The federal government aims to protect workers and improve the program with 14 proposed amendments
By Jackie Clark
The COVID-19 pandemic underscored the vulnerability of temporary foreign workers (TFW) in Canada.
The federal government has proposed regulatory changes with the goals of improving protections for TFW, improve the government’s ability to prevent bad actors from participating in the program, and strengthen the government’s ability to effectively conduct inspections, according to a July 26 release.
Industry groups hope the regulations will protect both TFW and the farmers who employ them.
The “Canadian Federation of Agriculture (CFA) is always going to support improving the lay of the land for both employers and employees, so that means protecting temporary foreign workers appropriately, as well as employers in Canada who rely on those workers,” Mary Robinson, CFA president, told Farms.com.
When Robinson speaks to farmers, “they’re keen on anyone who’s abusing the system to be reprimanded and dealt with, because everybody is judged by the lowest rung on the ladder,” she explained.
The Canadian government has proposed 14 changes, under three general categories: TFW protections, program integrity, and alignment and technical amendments.
Under the new proposed regulations, employers would be required to provide temporary foreign workers a hard copy of information about their rights as a worker in Canada “in the worker’s preferred official language of Canada,” according to the Canada Gazette.
“That’s certainly very important,” Robinson said.
It’s currently unclear whether Spanish versions will be made available.
Employers would also be required to provide an employment agreement before they begin working, to ensure worker and Immigration, Refugees and Citizenship Canada (IRCC) and Employment and Social Development Canada (ESDC) all have the same information.
All employers have a responsibility to provide a workplace free of abuse. Updated regulations will amend the definition of abuse to include reprisal – to attempt to prevent retaliatory action against TFW.
Employers would also be responsible for ensuring that recruitment services they use do not charge compliance or recruitment fees to TFW. The regulatory proposal also involves improving access to healthcare, which means employers must “make reasonable efforts to provide access to health care services,” and employers in the TFW program must obtain and pay for private health insurance to cover emergency medical care for any time that the worker is not covered by provincial and territorial programs.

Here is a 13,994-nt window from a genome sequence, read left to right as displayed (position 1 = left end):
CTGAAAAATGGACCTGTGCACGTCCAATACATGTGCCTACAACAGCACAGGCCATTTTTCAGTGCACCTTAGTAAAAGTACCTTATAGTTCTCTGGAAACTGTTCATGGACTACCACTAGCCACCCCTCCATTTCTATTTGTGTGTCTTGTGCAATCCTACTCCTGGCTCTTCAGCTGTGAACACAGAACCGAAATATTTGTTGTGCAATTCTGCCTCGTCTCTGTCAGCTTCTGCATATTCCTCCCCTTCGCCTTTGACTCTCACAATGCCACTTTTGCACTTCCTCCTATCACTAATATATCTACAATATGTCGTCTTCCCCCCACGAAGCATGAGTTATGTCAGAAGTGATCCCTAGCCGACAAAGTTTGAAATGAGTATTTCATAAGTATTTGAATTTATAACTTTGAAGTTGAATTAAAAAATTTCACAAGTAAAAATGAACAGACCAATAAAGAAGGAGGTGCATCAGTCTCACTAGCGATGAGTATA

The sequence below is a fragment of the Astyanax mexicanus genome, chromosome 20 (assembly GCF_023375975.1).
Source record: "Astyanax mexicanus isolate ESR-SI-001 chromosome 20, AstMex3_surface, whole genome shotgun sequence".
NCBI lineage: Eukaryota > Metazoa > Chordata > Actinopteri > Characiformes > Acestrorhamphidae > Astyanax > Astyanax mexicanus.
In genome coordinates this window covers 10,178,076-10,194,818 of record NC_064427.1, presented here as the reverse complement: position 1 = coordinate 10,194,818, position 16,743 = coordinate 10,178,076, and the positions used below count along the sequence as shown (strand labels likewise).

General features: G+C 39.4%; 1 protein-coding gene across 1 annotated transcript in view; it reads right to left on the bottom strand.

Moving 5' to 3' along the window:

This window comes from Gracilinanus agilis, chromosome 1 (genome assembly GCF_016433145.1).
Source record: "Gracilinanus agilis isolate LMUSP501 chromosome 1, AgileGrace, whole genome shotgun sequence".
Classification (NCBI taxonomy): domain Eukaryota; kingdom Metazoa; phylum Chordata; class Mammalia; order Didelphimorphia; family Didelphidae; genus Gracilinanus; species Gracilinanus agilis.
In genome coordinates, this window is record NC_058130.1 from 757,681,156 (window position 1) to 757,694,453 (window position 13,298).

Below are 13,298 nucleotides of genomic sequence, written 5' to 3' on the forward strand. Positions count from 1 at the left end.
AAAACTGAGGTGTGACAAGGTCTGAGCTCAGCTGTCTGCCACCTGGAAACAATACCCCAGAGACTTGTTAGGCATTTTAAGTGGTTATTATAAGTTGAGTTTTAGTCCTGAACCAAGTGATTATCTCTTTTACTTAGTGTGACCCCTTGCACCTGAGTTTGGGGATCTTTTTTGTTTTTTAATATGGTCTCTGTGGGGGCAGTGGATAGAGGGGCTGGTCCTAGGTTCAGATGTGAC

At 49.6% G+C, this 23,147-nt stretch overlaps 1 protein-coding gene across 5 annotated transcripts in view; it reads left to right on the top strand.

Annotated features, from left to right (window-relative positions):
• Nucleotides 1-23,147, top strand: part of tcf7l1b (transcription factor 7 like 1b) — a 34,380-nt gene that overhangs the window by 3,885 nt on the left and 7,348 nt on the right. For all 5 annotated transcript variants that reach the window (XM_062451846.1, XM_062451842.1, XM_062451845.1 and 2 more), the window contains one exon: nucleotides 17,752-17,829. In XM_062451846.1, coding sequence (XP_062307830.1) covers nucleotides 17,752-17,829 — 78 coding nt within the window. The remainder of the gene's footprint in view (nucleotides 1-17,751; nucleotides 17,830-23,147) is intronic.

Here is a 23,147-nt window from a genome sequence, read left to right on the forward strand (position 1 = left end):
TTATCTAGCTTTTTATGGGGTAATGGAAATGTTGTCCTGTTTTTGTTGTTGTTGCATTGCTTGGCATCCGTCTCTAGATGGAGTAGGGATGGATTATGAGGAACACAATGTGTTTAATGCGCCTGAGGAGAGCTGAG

The proposed changes to program integrity would allow ESDC and IRCC to obtain documents related to employer compliance from third parties and reduced timelines for employers to respond to any non-compliance found in preliminary findings from 30 to 15 days.
Non-compliance with specific conditions (such as providing a workplace free of abuse or COVID-19 related conditions) may also result in suspension of the processing of LMIA requests.
The government estimates the total cost of these regulatory changes to employers would be $6,391,171 over 10 years. The benefits to employers would include greater transparency and clarity in the TFW program, limiting accidental and involuntary non-compliance, and better health and welfare for TFW to keep farms running safely and productively.
In the full list of regulatory changes “there certainly are some concerns,” said Robinson. “The devil is going to be in the details. We’re going to have to ensure that farmers have clarity and certainty around what the changes are going to mean, and we need that as soon as possible because people want to be on the right side of the law.”
Additionally, “it’s important for us that we don’t see a lot of duplication. Right now employers are already required to comply with provincial laws under the program, and there’s room for better coordination between governments,” she explained.
Redundancies between provincial and federal regulations can create stress and confusion for employers and workers.
“If this is done right, it does have the potential to benefit everybody,” Robinson says. “One of the biggest limiting factors in agriculture right now is labour.”
That labour shortage highlights the importance of our relationship with the tens of thousands of TFW who come into Canada every year.
The full list of proposed regulatory changes are posted in the Canada Gazette, and stakeholders are invited to provide comments by August 9.